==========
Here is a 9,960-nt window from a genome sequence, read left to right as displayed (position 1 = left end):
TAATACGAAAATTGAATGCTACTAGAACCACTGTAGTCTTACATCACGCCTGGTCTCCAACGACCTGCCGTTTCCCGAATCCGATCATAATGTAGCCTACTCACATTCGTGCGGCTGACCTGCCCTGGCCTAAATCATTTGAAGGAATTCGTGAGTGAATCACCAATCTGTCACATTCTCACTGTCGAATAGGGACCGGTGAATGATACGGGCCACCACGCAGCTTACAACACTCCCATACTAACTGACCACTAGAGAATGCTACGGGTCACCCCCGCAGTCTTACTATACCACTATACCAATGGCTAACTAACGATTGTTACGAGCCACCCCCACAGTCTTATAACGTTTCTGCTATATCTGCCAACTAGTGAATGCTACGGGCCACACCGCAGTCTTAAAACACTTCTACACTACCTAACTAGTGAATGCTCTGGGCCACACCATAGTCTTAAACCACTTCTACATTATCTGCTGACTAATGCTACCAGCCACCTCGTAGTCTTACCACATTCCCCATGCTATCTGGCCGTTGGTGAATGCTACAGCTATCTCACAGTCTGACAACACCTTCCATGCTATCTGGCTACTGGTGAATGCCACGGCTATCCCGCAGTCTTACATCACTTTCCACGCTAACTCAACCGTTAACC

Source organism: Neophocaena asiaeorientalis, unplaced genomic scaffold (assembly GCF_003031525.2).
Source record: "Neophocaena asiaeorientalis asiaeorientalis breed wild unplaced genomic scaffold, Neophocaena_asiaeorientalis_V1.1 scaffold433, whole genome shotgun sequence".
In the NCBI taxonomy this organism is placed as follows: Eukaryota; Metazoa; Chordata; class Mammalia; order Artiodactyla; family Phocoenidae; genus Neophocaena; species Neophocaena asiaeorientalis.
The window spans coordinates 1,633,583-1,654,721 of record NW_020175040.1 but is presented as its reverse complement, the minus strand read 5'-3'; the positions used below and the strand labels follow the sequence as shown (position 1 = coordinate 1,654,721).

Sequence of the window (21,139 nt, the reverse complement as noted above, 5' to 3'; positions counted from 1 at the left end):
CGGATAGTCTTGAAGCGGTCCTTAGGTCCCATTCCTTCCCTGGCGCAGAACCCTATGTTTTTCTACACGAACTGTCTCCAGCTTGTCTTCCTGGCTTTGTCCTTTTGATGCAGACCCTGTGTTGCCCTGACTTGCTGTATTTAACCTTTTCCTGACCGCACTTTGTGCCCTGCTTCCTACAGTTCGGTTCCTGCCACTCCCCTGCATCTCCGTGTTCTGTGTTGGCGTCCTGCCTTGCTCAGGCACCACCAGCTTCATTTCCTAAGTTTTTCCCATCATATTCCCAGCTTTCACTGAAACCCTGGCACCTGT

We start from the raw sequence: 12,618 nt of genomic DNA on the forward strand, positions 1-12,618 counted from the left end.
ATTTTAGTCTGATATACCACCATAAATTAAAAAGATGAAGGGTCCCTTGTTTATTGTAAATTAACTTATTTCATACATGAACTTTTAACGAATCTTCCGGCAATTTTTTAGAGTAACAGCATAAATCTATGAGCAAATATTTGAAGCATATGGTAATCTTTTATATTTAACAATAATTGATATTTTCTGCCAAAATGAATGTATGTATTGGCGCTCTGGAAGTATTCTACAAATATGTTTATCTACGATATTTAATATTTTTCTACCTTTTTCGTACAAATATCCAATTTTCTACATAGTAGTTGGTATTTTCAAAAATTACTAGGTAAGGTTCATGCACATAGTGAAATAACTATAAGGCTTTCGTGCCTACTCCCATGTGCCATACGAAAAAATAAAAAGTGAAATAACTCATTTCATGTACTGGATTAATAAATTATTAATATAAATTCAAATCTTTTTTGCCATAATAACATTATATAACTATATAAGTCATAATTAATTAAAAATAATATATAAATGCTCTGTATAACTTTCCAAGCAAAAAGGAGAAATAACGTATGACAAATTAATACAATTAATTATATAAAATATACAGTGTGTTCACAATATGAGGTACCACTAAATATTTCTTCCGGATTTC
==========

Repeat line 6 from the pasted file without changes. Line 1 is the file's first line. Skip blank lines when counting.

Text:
The window spans coordinates 1,633,583-1,654,721 of record NW_020175040.1 but is presented as its reverse complement, the minus strand read 5'-3'; the positions used below and the strand labels follow the sequence as shown (position 1 = coordinate 1,654,721).